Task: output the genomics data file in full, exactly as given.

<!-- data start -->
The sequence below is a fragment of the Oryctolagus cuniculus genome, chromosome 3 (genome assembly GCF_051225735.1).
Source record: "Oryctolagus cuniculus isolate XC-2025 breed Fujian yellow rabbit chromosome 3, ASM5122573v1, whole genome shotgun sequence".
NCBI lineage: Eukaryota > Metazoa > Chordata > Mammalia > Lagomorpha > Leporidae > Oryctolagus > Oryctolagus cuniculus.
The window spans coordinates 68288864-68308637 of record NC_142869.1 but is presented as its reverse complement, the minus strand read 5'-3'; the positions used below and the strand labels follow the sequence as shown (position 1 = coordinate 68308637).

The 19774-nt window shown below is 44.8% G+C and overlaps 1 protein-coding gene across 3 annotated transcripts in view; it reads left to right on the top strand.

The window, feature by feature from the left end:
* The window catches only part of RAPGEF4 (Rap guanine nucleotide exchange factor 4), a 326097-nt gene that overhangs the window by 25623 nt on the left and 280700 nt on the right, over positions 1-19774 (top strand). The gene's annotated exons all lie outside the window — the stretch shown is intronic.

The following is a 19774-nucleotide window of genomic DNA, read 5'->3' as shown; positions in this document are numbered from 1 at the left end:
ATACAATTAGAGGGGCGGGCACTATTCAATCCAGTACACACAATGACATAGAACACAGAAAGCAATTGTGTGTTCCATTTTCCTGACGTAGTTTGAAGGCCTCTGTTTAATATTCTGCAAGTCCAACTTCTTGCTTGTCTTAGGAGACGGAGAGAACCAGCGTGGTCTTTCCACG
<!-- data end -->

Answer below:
The sequence below is a fragment of the Oryctolagus cuniculus genome, chromosome 3 (genome assembly GCF_051225735.1).
Source record: "Oryctolagus cuniculus isolate XC-2025 breed Fujian yellow rabbit chromosome 3, ASM5122573v1, whole genome shotgun sequence".
NCBI lineage: Eukaryota > Metazoa > Chordata > Mammalia > Lagomorpha > Leporidae > Oryctolagus > Oryctolagus cuniculus.
The window spans coordinates 68288864-68308637 of record NC_142869.1 but is presented as its reverse complement, the minus strand read 5'-3'; the positions used below and the strand labels follow the sequence as shown (position 1 = coordinate 68308637).

The 19774-nt window shown below is 44.8% G+C and overlaps 1 protein-coding gene across 3 annotated transcripts in view; it reads left to right on the top strand.

The window, feature by feature from the left end:
* The window catches only part of RAPGEF4 (Rap guanine nucleotide exchange factor 4), a 326097-nt gene that overhangs the window by 25623 nt on the left and 280700 nt on the right, over positions 1-19774 (top strand). The gene's annotated exons all lie outside the window — the stretch shown is intronic.

The following is a 19774-nucleotide window of genomic DNA, read 5'->3' as shown; positions in this document are numbered from 1 at the left end:
ATACAATTAGAGGGGCGGGCACTATTCAATCCAGTACACACAATGACATAGAACACAGAAAGCAATTGTGTGTTCCATTTTCCTGACGTAGTTTGAAGGCCTCTGTTTAATATTCTGCAAGTCCAACTTCTTGCTTGTCTTAGGAGACGGAGAGAACCAGCGTGGTCTTTCCACG